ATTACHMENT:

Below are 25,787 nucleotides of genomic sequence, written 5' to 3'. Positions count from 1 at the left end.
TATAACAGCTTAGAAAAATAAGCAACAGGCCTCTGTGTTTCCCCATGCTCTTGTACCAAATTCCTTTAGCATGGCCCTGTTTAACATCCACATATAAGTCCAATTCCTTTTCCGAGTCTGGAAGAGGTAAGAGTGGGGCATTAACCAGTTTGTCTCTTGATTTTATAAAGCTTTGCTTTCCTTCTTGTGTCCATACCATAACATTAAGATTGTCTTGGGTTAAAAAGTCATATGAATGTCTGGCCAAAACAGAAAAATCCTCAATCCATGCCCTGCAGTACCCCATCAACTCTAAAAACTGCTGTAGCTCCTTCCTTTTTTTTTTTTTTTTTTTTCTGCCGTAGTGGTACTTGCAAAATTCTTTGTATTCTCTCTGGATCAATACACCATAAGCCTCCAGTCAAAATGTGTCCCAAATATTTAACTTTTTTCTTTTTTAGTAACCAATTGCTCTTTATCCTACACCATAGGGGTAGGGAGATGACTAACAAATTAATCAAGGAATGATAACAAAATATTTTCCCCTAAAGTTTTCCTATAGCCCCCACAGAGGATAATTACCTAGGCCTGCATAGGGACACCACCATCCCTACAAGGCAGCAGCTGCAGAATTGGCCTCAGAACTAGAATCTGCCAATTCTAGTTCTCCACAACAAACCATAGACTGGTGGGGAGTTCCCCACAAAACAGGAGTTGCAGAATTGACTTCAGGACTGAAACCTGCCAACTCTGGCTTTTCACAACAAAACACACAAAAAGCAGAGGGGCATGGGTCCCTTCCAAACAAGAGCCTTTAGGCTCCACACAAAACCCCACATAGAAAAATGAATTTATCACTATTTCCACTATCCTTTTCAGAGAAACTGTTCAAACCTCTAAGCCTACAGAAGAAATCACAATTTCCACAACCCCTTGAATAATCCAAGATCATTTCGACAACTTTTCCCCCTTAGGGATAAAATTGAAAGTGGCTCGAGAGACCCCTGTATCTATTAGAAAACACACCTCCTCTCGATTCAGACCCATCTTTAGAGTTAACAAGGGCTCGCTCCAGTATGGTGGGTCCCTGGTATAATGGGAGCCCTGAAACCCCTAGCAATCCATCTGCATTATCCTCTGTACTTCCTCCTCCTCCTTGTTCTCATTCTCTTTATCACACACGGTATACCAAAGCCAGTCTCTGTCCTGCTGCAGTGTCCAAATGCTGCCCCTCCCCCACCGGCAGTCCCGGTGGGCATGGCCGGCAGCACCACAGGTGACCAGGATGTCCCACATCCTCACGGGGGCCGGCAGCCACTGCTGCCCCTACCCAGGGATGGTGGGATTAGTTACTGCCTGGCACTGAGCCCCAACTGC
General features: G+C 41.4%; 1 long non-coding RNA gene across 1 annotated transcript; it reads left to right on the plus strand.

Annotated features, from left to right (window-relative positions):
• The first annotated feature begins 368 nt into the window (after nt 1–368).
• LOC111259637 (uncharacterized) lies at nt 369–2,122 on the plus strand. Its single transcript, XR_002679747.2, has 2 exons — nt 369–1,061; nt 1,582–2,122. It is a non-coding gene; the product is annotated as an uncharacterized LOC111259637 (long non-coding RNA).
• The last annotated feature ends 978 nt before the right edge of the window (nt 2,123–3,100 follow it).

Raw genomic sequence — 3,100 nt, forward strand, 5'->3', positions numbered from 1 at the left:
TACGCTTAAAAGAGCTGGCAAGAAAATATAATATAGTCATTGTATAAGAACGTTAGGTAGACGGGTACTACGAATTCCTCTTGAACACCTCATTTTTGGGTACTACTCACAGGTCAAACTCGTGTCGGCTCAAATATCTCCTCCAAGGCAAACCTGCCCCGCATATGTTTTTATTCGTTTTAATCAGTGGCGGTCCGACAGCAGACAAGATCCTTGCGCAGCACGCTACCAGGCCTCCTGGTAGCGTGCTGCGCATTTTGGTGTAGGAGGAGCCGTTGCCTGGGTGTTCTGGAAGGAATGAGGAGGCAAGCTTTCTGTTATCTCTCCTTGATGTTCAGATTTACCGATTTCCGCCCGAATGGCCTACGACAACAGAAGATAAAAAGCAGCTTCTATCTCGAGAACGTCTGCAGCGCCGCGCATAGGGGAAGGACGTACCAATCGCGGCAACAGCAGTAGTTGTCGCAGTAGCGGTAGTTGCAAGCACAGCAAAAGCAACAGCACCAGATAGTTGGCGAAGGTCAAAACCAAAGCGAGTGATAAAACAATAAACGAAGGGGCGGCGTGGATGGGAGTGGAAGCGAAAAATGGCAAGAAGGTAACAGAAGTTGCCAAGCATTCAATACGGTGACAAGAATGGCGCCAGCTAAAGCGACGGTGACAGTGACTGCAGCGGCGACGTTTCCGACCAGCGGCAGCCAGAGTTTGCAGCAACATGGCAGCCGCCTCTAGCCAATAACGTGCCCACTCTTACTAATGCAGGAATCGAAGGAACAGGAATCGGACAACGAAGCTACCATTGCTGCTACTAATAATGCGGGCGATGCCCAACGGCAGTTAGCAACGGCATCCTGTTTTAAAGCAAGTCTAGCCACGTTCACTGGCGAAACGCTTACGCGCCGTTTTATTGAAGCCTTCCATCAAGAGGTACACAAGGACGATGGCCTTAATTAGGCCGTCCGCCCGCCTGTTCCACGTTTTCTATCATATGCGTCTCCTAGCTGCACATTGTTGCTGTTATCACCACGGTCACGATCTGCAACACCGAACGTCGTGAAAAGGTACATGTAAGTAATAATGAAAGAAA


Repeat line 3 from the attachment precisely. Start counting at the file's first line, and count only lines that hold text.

General features: G+C 41.4%; 1 long non-coding RNA gene across 1 annotated transcript; it reads left to right on the plus strand.